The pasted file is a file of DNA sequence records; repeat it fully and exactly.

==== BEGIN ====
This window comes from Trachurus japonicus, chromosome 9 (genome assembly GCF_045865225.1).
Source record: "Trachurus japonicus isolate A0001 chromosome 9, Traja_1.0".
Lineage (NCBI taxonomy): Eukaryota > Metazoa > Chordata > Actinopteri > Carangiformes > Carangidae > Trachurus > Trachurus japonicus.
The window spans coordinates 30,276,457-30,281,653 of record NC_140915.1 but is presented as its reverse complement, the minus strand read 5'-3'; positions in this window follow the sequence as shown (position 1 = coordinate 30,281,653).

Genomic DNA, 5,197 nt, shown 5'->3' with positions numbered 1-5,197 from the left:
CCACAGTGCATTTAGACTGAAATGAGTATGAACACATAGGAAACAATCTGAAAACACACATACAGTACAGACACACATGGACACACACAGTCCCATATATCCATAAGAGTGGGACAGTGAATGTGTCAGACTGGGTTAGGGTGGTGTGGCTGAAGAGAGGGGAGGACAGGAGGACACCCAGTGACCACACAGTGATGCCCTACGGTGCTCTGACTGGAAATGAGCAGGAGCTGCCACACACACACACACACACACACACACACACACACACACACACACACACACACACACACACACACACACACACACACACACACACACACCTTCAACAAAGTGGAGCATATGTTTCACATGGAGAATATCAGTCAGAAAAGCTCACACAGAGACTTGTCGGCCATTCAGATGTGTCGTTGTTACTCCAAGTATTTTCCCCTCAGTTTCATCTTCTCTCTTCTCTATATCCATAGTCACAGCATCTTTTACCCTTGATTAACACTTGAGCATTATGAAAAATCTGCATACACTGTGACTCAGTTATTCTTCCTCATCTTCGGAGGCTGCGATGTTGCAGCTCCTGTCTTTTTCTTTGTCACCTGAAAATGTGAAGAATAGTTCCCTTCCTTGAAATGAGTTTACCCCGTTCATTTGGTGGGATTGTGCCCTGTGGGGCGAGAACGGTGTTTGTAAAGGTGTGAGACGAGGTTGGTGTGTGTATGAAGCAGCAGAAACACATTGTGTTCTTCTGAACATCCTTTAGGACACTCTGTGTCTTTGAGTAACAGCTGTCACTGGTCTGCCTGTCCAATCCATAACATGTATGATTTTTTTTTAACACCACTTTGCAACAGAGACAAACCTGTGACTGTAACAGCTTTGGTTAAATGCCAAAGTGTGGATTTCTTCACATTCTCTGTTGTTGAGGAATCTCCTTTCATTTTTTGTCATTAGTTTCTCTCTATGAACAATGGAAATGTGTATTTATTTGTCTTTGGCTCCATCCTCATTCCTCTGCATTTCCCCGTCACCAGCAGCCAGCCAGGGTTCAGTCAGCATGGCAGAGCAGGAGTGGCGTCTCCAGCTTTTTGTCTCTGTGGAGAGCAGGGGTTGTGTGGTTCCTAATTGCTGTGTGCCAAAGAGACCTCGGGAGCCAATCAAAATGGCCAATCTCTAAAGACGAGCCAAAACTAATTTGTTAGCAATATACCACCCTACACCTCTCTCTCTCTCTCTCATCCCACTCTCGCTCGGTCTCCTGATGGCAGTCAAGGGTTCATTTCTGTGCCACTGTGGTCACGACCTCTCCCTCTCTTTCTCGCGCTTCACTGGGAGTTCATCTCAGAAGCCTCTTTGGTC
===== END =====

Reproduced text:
This window comes from Trachurus japonicus, chromosome 9 (genome assembly GCF_045865225.1).
Source record: "Trachurus japonicus isolate A0001 chromosome 9, Traja_1.0".
Lineage (NCBI taxonomy): Eukaryota > Metazoa > Chordata > Actinopteri > Carangiformes > Carangidae > Trachurus > Trachurus japonicus.
The window spans coordinates 30,276,457-30,281,653 of record NC_140915.1 but is presented as its reverse complement, the minus strand read 5'-3'; positions in this window follow the sequence as shown (position 1 = coordinate 30,281,653).

Genomic DNA, 5,197 nt, shown 5'->3' with positions numbered 1-5,197 from the left:
CCACAGTGCATTTAGACTGAAATGAGTATGAACACATAGGAAACAATCTGAAAACACACATACAGTACAGACACACATGGACACACACAGTCCCATATATCCATAAGAGTGGGACAGTGAATGTGTCAGACTGGGTTAGGGTGGTGTGGCTGAAGAGAGGGGAGGACAGGAGGACACCCAGTGACCACACAGTGATGCCCTACGGTGCTCTGACTGGAAATGAGCAGGAGCTGCCACACACACACACACACACACACACACACACACACACACACACACACACACACACACACACACACACACACACACACACACACACACACCTTCAACAAAGTGGAGCATATGTTTCACATGGAGAATATCAGTCAGAAAAGCTCACACAGAGACTTGTCGGCCATTCAGATGTGTCGTTGTTACTCCAAGTATTTTCCCCTCAGTTTCATCTTCTCTCTTCTCTATATCCATAGTCACAGCATCTTTTACCCTTGATTAACACTTGAGCATTATGAAAAATCTGCATACACTGTGACTCAGTTATTCTTCCTCATCTTCGGAGGCTGCGATGTTGCAGCTCCTGTCTTTTTCTTTGTCACCTGAAAATGTGAAGAATAGTTCCCTTCCTTGAAATGAGTTTACCCCGTTCATTTGGTGGGATTGTGCCCTGTGGGGCGAGAACGGTGTTTGTAAAGGTGTGAGACGAGGTTGGTGTGTGTATGAAGCAGCAGAAACACATTGTGTTCTTCTGAACATCCTTTAGGACACTCTGTGTCTTTGAGTAACAGCTGTCACTGGTCTGCCTGTCCAATCCATAACATGTATGATTTTTTTTTAACACCACTTTGCAACAGAGACAAACCTGTGACTGTAACAGCTTTGGTTAAATGCCAAAGTGTGGATTTCTTCACATTCTCTGTTGTTGAGGAATCTCCTTTCATTTTTTGTCATTAGTTTCTCTCTATGAACAATGGAAATGTGTATTTATTTGTCTTTGGCTCCATCCTCATTCCTCTGCATTTCCCCGTCACCAGCAGCCAGCCAGGGTTCAGTCAGCATGGCAGAGCAGGAGTGGCGTCTCCAGCTTTTTGTCTCTGTGGAGAGCAGGGGTTGTGTGGTTCCTAATTGCTGTGTGCCAAAGAGACCTCGGGAGCCAATCAAAATGGCCAATCTCTAAAGACGAGCCAAAACTAATTTGTTAGCAATATACCACCCTACACCTCTCTCTCTCTCTCTCATCCCACTCTCGCTCGGTCTCCTGATGGCAGTCAAGGGTTCATTTCTGTGCCACTGTGGTCACGACCTCTCCCTCTCTTTCTCGCGCTTCACTGGGAGTTCATCTCAGAAGCCTCTTTGGTC